Cernier, Switzerland, 19-21 September, 2003 - ALRS IV is the fourth international launch organised by Argos, a Swiss HPR rocketry club. This year a group of eight brave Dutch rocketeers made the 10 hour journey to Switzerland and arrived Thursday after midnight at a chalet nearby the launch site. Friday we went to the launch site and started to prepare the rockets. Of the NAVRO members only Bert Koerts had prepared his Orange in time to launch that afternoon, but his motor didn't ignited several times. Tripoli The Netherlands member Thiemo van Engelen did launch rockets that day. He launched his HufflePuff on an AeroTech H238-T and it made a perfect flight. Thiemo also launched his Quick 'n Bright on an H128-W, which had a good flight except for a battery problem. Of course many other rockets were launched, from model rockets with Estes motors to AeroTech J-motor propelled HPR rockets. That evening we tasted the local cuisine. The evening ended with beer and wine, some tinkering on the rockets and more beer and wine.
The Saturday morning we went early to the launch site to make the final preparations to our rockets. Bert Koerts finally managed to ignite the K185-W motor of his Orange, which made a good flight. Mark Uitendaal and Leon Krancher were to launch their Spectre again. This time not propelled by one of their own PVC J350-SB motors, but by an AeroTech J350-W as ALRS is an HPR launch. In the few days between NLD18 and ALRSIV, they refined the camera system in the rocket. The Spectre made a good flight and the camera system worked. Pleun Punt also launched a rocket launched at NLD18. He had to rebuild some parts of his Bjorn, because it didn't parachute at NLD18. The refurbished Bjorn Again, was launched on a J350-W and successfully parachuted. Meanwhile Thiemo had launched two rockets. He launched the Quick 'n Bright again, but with by an I200-W motor this time. Again it had battery problems but, otherwise it was a good flight. His Obi Wan/Too however did have a perfect flight on a J350-W.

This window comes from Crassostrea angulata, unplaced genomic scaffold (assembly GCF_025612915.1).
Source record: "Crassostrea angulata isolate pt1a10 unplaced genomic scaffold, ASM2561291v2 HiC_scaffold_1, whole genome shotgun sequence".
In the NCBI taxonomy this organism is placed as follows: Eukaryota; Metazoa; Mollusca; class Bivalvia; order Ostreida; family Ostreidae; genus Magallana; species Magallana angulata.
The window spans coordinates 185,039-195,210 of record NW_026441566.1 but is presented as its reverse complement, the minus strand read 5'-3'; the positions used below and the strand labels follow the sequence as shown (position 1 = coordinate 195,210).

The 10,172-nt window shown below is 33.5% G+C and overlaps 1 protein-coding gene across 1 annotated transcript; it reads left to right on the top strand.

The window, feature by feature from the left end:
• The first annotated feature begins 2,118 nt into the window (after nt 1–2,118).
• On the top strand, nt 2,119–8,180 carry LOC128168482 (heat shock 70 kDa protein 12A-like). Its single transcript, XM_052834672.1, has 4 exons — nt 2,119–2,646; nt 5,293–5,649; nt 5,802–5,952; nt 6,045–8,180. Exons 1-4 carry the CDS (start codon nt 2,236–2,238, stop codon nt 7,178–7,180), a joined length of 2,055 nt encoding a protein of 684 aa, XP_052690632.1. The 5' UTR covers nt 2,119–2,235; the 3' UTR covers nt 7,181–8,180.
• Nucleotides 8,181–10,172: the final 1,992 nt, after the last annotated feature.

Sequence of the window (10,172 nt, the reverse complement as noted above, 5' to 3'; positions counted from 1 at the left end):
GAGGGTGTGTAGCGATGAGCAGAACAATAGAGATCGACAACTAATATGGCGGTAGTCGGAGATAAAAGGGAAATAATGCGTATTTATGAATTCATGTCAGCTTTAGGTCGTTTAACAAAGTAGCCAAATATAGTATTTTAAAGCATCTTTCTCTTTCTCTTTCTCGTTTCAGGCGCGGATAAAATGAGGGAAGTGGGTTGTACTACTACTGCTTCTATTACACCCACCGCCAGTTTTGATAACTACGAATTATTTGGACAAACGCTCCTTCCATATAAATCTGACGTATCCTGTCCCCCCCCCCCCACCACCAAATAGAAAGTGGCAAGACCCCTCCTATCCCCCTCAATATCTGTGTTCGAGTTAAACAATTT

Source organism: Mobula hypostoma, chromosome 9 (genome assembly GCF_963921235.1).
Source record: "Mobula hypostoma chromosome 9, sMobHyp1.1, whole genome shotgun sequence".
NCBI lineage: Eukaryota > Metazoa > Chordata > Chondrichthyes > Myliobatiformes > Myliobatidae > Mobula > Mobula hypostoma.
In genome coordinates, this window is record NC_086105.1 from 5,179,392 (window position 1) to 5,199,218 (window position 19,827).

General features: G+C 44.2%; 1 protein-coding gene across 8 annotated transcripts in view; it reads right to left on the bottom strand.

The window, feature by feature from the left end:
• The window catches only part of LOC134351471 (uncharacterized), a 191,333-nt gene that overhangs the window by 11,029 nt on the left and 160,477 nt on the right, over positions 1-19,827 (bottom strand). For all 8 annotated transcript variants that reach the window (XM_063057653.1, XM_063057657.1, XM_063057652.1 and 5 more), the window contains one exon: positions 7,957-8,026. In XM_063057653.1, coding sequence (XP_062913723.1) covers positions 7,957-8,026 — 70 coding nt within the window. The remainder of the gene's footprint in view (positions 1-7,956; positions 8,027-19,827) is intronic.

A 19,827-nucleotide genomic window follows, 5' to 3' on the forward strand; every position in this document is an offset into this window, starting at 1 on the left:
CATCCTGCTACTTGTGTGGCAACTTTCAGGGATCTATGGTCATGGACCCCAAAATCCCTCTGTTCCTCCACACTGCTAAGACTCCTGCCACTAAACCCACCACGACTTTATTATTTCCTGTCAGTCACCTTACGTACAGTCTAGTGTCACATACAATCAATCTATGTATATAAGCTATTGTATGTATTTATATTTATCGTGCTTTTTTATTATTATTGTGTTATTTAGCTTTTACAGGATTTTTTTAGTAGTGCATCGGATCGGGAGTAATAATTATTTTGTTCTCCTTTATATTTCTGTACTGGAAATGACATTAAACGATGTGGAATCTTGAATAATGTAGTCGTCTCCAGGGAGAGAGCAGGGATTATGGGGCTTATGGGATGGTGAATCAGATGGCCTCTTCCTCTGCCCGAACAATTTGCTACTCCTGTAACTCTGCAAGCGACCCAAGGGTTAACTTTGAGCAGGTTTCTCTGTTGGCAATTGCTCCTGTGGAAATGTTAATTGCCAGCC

Our launches ended with the highlight of the day: Bert Koerts' Orion. He already had launched this 5 metre long monster once to gain his level 3, on an earlier ALRS where its main chute was deployed to soon. After a long preparation session, where a malfunctioning altimeter was replaced, it was ready to launch. The Orion was carried by three man to the tower. It was to be launched from a new tower, so it was modified with new larger rail guides. At the tower it was discovered the screws of rail guides stuck out to much. So back to the preparation area, where we all helped to replace these screws and washers with sunken screws. We carried the Orion back to the tower to be launched. The Orion had a M2400-T motor. The launch was very spectacular, but unfortunately the main chute didn't deploy. When it landed, the rocket was broken at two points and was beyond repair.
We went to the flight dinner and had a nice evening. The next day we went home, very satisfied.